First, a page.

Psychiatrists and psychologists know that even years of counseling may not lead a person to get beyond what bothers or gnaws at them.

Don’t waste time or energy on something that will bring you more pain.

Take the effort that is being poured into continued frustration and turn it into something that will bring you gain.

Do you have a dysfunctional family that consumes your efforts to love and help them? Redirect that negative energy to something that is more rewarding – teaching, volunteering, mentoring others.

Your employer is always cutting you out of meetings and the planning chain to your endless frustration? Take the skill that they are not using and redeploy it to a startup, a part-time venture or a charitable cause.

The one thing that all humans have is energy and the ability to focus that energy to things that make us happy and successful is absolutely the way around a nagging problem that hounds you.

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Artificial Intelligence

Did you see that Amazon is going to work on making Alexa smart enough to deal with suicidal patrons?

Ours is an artificial intelligence world – robots, Siri and Alexa on Amazon’s Echo.

So we’re now leaving suicide prevention up to artificial intelligence.

Suicides especially among young people are at the highest level ever and some blame their connected, digital world as a contributing factor.

We can’t go back.

Artificial intelligence is here to stay and so it is appropriate that these devices get smart enough to handle complex issues of the human condition.

But people need to get smarter, too.

Only real live people can sense when a person is in need

Learn to listen in a non-judgmental way

Be there for people 24/7 the way Alexa stands ready for the next command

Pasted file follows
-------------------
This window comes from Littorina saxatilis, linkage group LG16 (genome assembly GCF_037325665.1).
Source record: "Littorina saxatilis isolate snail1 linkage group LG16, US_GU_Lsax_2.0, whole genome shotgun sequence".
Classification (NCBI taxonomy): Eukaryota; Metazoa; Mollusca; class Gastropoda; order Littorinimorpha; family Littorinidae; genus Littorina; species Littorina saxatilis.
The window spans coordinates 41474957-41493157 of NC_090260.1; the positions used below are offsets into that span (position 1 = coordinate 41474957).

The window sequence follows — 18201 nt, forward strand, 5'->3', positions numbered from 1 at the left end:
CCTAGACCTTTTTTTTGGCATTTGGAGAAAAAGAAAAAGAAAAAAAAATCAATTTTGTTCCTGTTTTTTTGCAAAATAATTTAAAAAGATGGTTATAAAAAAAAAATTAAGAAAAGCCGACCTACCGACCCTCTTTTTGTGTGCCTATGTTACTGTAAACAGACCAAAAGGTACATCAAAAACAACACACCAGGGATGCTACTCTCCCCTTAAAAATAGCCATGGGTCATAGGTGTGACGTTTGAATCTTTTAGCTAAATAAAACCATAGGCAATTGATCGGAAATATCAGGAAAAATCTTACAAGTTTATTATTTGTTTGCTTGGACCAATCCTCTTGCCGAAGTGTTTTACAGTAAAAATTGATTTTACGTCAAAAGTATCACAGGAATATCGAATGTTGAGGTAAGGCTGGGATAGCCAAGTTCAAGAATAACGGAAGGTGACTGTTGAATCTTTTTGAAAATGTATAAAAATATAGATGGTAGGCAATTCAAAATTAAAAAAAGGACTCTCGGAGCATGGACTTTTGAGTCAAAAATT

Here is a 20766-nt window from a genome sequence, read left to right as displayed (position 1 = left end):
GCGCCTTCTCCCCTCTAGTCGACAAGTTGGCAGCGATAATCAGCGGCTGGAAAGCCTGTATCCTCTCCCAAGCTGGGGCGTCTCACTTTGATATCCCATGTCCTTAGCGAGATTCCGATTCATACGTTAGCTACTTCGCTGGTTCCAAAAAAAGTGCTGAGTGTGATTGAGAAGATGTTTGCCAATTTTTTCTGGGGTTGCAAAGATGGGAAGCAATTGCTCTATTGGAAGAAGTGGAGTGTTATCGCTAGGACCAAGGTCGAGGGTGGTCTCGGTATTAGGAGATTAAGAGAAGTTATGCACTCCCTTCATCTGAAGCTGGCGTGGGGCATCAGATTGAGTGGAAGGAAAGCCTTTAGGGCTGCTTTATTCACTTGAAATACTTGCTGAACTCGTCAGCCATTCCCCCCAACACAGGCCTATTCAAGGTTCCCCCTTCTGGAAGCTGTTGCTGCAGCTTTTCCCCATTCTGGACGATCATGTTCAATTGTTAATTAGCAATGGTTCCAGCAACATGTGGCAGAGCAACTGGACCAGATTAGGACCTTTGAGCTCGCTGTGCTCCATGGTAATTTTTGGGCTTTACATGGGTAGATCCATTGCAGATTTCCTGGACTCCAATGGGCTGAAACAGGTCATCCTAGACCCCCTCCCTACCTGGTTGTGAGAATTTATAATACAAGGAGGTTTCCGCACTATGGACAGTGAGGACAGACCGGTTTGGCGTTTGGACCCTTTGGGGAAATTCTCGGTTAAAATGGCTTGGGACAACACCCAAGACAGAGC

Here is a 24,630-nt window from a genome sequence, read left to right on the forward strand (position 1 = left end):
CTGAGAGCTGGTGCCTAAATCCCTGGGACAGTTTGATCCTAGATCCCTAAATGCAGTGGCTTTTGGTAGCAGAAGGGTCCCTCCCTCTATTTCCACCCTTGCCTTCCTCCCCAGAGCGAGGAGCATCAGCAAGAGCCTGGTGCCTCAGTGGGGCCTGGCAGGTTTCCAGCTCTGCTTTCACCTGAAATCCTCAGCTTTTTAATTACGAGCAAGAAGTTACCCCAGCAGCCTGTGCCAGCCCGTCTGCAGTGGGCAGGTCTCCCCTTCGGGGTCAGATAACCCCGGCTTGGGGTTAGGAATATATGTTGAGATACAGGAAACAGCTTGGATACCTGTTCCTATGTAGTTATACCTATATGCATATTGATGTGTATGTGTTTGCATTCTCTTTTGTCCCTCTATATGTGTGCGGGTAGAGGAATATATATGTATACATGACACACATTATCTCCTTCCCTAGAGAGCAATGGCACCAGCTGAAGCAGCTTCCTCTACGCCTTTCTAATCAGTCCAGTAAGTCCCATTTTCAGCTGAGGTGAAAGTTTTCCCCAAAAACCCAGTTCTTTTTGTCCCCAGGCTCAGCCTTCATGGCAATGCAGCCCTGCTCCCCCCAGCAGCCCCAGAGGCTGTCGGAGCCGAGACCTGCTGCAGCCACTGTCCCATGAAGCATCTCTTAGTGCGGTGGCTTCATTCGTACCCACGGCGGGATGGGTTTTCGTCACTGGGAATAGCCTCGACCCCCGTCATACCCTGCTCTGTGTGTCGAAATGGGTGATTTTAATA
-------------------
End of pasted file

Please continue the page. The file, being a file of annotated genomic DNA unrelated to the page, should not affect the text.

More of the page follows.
When our phones get smarter and more prevalent, that’s our call to match them and raise them by living in the present totally focused on others.

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Crowdsourcing Friends

We’ve got Facebook, Instagram, SnapChat, What’s App, chat and endless ways to communicate with people without having to be there in the present.

Obsessed with “likes” and “follows” – feeding the monster with new and creative posts.

This plays out into direct contact with real people face-to-face in crowdsourcing situations.

At the country club – group contact.

The pool – cover many people in the time you would have to spend on one.

Girl’s (or guy’s) night out – group therapy in one place with everyone together.

Anywhere we don’t have to be one-on-one focused on an individual in real time.

Crowdsourcing friends is an avoidance of such contact and allows less significant contact with more people – kind of like the principles behind online social media.

If you have made one real friend in life, you are a special person.

If you have one real friend who cares about you enough to focus on your life, you have been blessed many times over.

You’re not a real friend if you’re absent and social media doesn’t count.